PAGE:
To fill the knowledge gap, this paper presents the first comprehensive study on analyzing symptoms and fix strategies of deployment faults of mobile DL apps. Given the surging popularity of mobile DL apps, such a study is of enormous importance. It can help in understanding what are the common deployment faults of mobile DL apps and how these faults are resolved in practice, so as to provide a high-level categorization that can serve as a guide for developers to prevent common faults and for researchers to develop tools for detecting and fixing deployment faults of the increasing mobile DL apps.

We focus our study on the faults that occur during the usage of two representative frameworks specifically designed for deploying DL models on mobile devices, i.e., TF Lite [44] and Core ML [14], both of which are widely used in industry practice and well adopted in related studies [21, 10]. Specifically, we collect a dataset of 304 deployment faults related to the usage of them from SO and GitHub, two commonly used data sources for studying software faults [53, 24, 23, 25, 16].

By manual analysis, we qualitatively extract the symptom of each identified fault and construct a hierarchical taxonomy containing 23 symptom categories, indicating the diversity of deployment faults of mobile DL apps. Additionally, we distill common fix strategies for each symptom category, providing insights about deployment fault resolution of mobile DL apps. Based on our results, we discuss new directions for future research. Furthermore, we offer the scripts and the data used in this study [43] as an additional contribution to the research community for other researchers to replicate and build upon.

Ii Background and Research Questions

We start by introducing current practice of the development of DL models and the deployment of DL models on mobile devices. Fig. 1 distinguished the two processes.

Development of DL models. Development of DL models is a general process for different types of DL based software applications [10]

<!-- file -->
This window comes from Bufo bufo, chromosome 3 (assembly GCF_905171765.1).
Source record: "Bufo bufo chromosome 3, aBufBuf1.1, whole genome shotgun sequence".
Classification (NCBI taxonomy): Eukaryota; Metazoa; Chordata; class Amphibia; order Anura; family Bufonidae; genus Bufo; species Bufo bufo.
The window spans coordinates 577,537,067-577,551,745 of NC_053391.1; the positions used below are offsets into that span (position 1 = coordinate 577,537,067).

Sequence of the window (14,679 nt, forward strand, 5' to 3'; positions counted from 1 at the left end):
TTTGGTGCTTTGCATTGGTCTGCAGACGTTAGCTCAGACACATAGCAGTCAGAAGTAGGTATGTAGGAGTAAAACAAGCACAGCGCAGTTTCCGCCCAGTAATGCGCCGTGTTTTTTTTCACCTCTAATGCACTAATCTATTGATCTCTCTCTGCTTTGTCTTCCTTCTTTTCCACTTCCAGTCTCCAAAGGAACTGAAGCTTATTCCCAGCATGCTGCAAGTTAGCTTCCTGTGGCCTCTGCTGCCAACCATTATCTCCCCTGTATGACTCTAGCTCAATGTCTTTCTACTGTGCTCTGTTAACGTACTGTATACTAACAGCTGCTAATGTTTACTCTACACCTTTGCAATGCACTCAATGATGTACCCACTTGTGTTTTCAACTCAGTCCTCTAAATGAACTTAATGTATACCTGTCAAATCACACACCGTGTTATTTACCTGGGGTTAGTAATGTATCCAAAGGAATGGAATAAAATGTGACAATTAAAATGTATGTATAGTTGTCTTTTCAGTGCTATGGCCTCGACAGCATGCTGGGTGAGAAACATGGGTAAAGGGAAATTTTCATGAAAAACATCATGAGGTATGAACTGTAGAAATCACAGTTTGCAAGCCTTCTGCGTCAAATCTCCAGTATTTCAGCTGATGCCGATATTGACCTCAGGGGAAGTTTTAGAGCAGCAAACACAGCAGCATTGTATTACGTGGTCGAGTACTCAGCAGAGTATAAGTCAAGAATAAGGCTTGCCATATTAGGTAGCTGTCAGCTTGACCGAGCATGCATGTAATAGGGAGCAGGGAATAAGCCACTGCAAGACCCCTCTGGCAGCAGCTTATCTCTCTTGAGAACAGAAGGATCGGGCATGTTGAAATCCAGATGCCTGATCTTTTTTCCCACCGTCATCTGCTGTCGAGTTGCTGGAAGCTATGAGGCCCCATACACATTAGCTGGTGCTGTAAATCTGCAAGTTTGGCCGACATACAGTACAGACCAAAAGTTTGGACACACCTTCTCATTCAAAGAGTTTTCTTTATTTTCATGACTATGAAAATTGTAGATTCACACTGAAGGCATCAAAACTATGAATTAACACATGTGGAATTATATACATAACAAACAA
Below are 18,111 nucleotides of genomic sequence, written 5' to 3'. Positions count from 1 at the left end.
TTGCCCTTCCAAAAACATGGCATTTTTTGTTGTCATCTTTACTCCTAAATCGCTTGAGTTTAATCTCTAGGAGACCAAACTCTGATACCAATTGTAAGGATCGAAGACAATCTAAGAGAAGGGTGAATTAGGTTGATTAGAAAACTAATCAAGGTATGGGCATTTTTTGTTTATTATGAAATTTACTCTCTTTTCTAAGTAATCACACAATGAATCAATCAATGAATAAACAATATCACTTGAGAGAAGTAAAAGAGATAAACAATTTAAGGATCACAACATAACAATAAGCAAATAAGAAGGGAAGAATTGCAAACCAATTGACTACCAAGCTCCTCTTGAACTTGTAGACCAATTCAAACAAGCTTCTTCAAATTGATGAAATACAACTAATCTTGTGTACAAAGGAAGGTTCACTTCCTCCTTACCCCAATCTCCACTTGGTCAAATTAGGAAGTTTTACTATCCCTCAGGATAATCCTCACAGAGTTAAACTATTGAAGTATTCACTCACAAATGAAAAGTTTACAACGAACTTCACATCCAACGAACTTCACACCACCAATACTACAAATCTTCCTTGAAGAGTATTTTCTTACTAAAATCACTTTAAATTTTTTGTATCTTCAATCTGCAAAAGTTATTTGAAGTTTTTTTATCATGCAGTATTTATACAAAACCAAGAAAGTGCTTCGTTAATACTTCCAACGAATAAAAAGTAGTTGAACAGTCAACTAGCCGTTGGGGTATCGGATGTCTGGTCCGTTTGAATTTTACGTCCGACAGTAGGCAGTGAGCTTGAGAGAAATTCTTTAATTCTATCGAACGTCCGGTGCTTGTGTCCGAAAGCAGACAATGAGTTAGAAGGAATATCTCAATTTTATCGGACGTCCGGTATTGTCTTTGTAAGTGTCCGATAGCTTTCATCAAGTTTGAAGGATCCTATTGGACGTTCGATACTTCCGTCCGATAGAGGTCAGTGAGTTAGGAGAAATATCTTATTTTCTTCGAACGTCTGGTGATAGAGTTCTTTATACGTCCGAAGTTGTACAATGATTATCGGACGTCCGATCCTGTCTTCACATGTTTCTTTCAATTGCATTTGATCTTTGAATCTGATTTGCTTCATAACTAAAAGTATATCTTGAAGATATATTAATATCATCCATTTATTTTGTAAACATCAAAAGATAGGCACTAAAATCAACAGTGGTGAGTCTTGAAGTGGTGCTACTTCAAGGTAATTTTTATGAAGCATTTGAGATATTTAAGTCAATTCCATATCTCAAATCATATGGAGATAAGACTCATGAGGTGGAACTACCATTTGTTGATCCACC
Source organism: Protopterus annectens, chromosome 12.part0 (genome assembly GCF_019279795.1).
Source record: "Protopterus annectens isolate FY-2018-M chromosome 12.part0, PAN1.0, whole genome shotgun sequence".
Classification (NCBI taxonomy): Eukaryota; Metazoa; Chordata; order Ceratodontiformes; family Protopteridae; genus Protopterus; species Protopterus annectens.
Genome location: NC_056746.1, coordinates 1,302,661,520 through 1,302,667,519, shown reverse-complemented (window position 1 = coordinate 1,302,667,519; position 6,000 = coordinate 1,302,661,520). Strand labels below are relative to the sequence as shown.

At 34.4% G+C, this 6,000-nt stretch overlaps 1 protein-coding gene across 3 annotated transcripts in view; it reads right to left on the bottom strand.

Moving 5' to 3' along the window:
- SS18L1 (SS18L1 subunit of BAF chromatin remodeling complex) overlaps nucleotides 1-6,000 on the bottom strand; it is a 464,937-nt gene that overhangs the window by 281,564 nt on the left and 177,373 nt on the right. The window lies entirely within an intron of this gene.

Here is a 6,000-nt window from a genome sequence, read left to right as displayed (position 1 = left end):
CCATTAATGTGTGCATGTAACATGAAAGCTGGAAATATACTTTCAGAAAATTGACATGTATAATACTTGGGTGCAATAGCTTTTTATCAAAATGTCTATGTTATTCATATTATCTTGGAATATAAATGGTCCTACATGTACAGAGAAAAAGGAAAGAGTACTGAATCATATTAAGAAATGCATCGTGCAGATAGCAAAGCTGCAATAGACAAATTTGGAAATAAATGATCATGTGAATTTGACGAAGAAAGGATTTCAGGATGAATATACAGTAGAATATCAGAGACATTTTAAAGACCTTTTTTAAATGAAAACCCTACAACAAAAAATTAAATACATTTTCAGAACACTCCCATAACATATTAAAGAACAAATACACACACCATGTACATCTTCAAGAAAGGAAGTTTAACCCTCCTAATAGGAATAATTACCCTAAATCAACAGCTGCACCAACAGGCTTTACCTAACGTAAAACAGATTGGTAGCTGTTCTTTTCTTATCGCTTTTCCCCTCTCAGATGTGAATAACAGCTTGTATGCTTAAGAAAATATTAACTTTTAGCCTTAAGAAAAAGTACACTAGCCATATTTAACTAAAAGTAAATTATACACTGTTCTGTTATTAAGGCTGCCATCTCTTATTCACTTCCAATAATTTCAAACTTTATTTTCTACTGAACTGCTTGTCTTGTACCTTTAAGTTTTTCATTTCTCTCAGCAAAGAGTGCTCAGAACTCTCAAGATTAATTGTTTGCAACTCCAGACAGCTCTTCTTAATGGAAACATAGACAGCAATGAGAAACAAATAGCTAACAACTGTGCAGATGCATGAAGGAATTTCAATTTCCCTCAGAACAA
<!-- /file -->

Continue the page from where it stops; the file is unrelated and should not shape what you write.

. Developers construct structures of DL models and specify run-time configuration (e.g., hyper-parameters) with DL programs written based on state-of-the-art DL frameworks such as TF and Keras. A DL model consists of multiple layers to convert input to output, with each layer containing a set of neurons that accept input from neurons in the preceding layer, apply activation function to the input, and pass the resulting output to the neurons in the succeeding layer via a set of weighted edges. The layer used as an entry point into the DL model is called the input layer, while the layer that produces the end result is called the output layer. The input and output layers wrap the input and output tensors (multi-dimensional arrays of numerical values), respectively. Then, developers use large-scale data to train the DL model, during which the weights of edges in the model are adjusted and set to values that minimize the difference between model output and expected output. Finally, developers evaluate the performance (e.g., accuracy) of the obtained DL model using testing data. Due to space limit, we present only the model training phase in Fig. 

1.

Deployment of DL models. A DL model, which is demonstrated to meet the performance requirements, is ready to be deployed on mobile devices for real usage. The deployment process mainly focuses on platform adaptations. Due to the limited computing power, memory size, and energy capacity of mobile devices, models trained on PC/server platforms cannot be directly deployed on them. To tackle this problem, some lightweight frameworks, such as TF Lite for Android and Core ML for iOS, are specifically designed for converting trained DL models to the formats supported by mobile devices. Specifically, Core ML provides Python APIs for this task, while TF Lite provides both CLIs and Python APIs. It is a common practice in the conversion stage to perform model quantization to reduce precision representations of the weights of edges in trained DL models, in order to reduce memory cost and computing overhead. For example, Core ML supports converting the weights from 32 bits to 16/8/4 bits. Then, developers can integrate the converted models into mobile projects with the help of TF Lite and Core ML. For instance, TF Lite provides APIs of various programming languages, such as Java, C++, and Python, to support the integration. Finally, the integrated projects can run on mobile devices and make inference based on input data.